Minerals which themselves are colourless and transparent may become coloured due to impurities, as we have seen. Traces of chromium change colourless corundum to ruby, beryl to emerald. Lattice defects or impurities produce additional energy levels between the energy bands of the solid which make absorption of light possible. Analogously, the additional levels due to defects or impurities can be intermediate steps in the transition of high excitations to the ground state and thus make the emission of light possible. Deliberate addition of foreign atoms is called doping.
Example: Zinc sulphide, ZnS, occurs aa a mineral in two modifications: cubic zinc blende (sphalerite) and hexagonal wurtzite (less frequent). Zinc sulphide is used as a white pigment, mostly in a mixture with barium sulphate. Doped with aluminium, copper, silver or other metals it is a phosphor. ZnS:Ag is used (among others) in cathode ray tubes as blue phosphor. Doping with manganese (ZnS:Mn) yields orange-red fluorescence, doping with copper gives green phosphorescence with long fade-out time. The green luminescence of zinc sulphide has been used errly for X-ray screens, luminous paint, etc.
Grey area on a computer screen (CRT), as seen through a strong magnifying glass. The single "dots" are so small that in normal viewing they can not be discriminated. There are only red, green, and blue dots to produce all colours which can be dieplayed. The red phosphor could be Y2O3:Eu (yttrium oxide doped with europium), for the green one ZnS:Cu,Au,Al or Zn2SiO4:Mn could be used and for the blue one, as already mentioned, ZnS:Ag (zinc sulphide doped with silver).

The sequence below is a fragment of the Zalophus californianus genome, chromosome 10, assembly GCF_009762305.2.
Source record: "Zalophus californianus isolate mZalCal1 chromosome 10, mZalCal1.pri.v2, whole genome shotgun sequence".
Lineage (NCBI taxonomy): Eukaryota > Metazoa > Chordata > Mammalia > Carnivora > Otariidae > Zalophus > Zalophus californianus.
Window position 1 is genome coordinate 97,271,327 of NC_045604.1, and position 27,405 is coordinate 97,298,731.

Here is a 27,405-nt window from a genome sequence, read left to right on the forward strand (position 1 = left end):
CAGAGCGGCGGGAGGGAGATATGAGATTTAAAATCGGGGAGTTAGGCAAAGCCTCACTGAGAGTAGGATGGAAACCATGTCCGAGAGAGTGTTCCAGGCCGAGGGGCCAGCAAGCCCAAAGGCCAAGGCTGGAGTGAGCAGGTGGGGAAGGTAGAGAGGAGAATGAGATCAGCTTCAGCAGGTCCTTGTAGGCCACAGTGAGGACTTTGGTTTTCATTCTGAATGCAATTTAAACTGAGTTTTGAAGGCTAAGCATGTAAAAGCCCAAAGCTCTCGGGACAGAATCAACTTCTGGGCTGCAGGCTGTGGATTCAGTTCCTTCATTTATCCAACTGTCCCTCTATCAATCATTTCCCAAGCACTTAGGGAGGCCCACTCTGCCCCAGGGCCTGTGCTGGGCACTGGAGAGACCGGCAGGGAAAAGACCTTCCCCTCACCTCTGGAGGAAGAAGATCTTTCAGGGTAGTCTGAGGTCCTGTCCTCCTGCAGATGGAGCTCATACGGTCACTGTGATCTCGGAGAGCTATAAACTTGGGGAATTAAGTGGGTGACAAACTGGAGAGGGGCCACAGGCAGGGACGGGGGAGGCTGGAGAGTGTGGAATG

Fluorescent Paints and Inks
Fluorescent inks as used for highlighters appear particularly bright because they absorb short wave light and radiate in the medium and long wavelength range. This works particularly well for red to yellow colours.
||The highlighted area is brighter than the surrounding white paper! The dye (fluorescein or its sodium salt) absorbs short wavelength light (absorption maximum at 494 nm) and gives off a large fraction of it as green fluorescence (maximum at 521 nm) (Data: 1, 2). Together with the remitted light this yields the greenish yellow colour.
There are many other uses of fluorescence in chemistry, medicine, geology, and forensics. One example is the use of
fluorescent inks for banknotes as a security measure against counterfeiting:
A good overview over the different types of luminescence is given by Dieter Weiß:
"Lumineszenz" (in German).
Back to the index page "the origins of colour"